Lack of funding slows down growth of India's B2B segment

If given sufficient funding, India's B2B market could reach around $700 billion by 2020.

India's B2B segment in the ecommerce ecosystem has tremendous potential but has lagged behind due to lack of funding from angel investors and venture capitalists since it made its presence felt around four years ago.

With a population of 1.3 billion, India has the potential to emerge as one of the biggest markets in B2B segment alongside the US and China. While the market is considered as an emerging segment of the overall ecommerce industry, with a large number of wholesale buyers and sellers interacting at different marketplaces across the country, it needs proper attention from said investors.

IndiaMART, Tolexo, Amazon, BazarA2Z,, and Industry Buying are among the major B2B firms in India but IndiaMART, the country's largest online marketplace connecting buyers with suppliers, is said to be the market leader and enrolled 100,000 premium customers on their platform early this month.

A report from Ahmedabad-based ecommerce consultant firm Ecumen said that globally B2B is set to take its bigger leaps compared with B2C. While the global B2B ecommerce market was expected to reach $1.7 trillion by 2015 and is twice as big as the B2C market, within India its growth is less than that of B2C.

Besides funding, there are inherent problems which have cast their shadow on the B2B segment's growth. B2B technology implementation is difficult, and reaching the target profession requires approached e-marketing and differential marketing.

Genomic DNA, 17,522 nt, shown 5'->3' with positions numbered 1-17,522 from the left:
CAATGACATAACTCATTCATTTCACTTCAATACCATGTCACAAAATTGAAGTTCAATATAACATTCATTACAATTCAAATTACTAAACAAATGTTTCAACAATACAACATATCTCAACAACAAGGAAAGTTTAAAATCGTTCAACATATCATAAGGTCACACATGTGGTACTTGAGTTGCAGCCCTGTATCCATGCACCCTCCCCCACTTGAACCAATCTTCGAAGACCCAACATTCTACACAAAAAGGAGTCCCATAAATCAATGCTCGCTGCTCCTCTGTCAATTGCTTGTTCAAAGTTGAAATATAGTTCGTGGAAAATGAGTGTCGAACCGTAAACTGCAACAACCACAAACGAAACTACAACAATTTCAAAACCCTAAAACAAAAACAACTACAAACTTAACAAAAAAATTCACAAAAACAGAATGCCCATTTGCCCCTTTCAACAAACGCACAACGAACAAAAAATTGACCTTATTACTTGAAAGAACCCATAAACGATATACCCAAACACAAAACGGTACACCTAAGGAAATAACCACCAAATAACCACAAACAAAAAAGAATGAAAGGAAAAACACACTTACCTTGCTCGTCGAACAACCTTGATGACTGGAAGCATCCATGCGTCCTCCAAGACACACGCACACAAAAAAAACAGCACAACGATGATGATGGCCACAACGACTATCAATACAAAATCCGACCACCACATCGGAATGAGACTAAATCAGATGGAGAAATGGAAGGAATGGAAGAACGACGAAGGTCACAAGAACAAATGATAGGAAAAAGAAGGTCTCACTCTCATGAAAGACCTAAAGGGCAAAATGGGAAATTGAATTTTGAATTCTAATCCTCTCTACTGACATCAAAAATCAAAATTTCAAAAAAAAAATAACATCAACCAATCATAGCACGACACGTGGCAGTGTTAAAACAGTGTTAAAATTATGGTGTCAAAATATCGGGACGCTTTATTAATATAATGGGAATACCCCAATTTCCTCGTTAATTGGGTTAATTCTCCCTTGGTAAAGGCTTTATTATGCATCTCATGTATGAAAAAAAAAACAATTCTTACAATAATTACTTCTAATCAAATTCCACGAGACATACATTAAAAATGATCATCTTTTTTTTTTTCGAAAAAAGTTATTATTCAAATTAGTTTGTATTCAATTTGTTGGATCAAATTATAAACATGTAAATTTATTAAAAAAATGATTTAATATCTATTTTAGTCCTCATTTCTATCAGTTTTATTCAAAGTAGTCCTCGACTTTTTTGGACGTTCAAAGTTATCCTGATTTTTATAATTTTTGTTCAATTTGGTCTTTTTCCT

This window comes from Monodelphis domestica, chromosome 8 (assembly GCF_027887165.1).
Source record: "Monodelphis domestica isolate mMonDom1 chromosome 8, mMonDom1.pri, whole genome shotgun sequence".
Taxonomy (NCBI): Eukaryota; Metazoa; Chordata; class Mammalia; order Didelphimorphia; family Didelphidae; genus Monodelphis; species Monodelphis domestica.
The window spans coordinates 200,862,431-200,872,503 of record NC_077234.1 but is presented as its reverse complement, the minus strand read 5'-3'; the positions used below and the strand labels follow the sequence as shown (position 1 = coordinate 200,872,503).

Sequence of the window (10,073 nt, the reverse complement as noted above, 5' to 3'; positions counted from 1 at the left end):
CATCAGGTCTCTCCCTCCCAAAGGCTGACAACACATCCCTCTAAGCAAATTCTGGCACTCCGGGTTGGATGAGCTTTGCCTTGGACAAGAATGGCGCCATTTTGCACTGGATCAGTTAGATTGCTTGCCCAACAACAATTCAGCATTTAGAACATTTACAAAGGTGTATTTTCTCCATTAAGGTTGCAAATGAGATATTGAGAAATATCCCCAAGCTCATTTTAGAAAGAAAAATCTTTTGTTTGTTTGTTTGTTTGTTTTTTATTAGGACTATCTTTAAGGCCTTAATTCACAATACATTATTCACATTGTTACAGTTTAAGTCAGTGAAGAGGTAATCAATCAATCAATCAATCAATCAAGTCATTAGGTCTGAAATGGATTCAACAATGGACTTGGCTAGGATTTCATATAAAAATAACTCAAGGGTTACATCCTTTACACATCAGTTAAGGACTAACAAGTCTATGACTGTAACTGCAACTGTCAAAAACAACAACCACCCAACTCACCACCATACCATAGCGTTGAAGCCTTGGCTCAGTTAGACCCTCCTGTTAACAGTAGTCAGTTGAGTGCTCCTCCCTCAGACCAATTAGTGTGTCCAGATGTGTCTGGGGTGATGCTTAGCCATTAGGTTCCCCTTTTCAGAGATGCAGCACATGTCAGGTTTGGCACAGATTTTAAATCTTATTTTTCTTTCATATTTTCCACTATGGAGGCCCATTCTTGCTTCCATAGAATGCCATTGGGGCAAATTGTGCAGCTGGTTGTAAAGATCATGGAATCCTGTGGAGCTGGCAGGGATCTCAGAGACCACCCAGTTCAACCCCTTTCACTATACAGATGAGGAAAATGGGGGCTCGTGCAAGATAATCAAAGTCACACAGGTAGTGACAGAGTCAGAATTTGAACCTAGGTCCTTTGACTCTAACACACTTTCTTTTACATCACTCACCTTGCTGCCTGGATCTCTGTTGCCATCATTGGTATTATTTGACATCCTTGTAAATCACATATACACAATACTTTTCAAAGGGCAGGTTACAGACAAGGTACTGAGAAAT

"B2B ecommerce in India has to develop strong business and logistical connections with exporters and businesses to ensure smooth product delivery. Interstate taxation is also a big problem wherein SMEs are restricting their online presence due to thinner margins online," the report said.

Founder and principal consultant of TecHybrid IT Solutions Sanjay Govil said that while the ecommerce industry has picked up considerably, in India the growth of B2B pales in comparison with B2C for various reasons including processes and systems which do not promote the segment.

"The processes behind transactions are not ecommerce friendly and the B2B enterprises are not funded by the angel investors and venture capitalists. This is surprising as the cash flows and opportunities are greater for B2B market and the companies are able to get breakeven better than B2C firms," Govil told ZDNet.

According to him, there is huge potential for B2B segment in the goods and services sector. The growth is happening in the goods side while it is less in services, Govil opined.

For the startups in B2B, selling goods and ensuring supplies online given their limited resources is a Herculean task as they need to win the confidence of the consumers. Due to this, these ventures are yet to taste success in the market.

The private equity should look at these ventures for their development. Those who launch the startups can put in seed money but it is the angel investors and venture capitalists who should accelerate the pace, Govil added.

Delhi-based serial entrepreneur, startup specialist and angel investor Rajesh Butta said: "My guess is that B2B does not come into public gaze and people do not know what is happening in that domain. This is the reason why investors are not looking at this segment."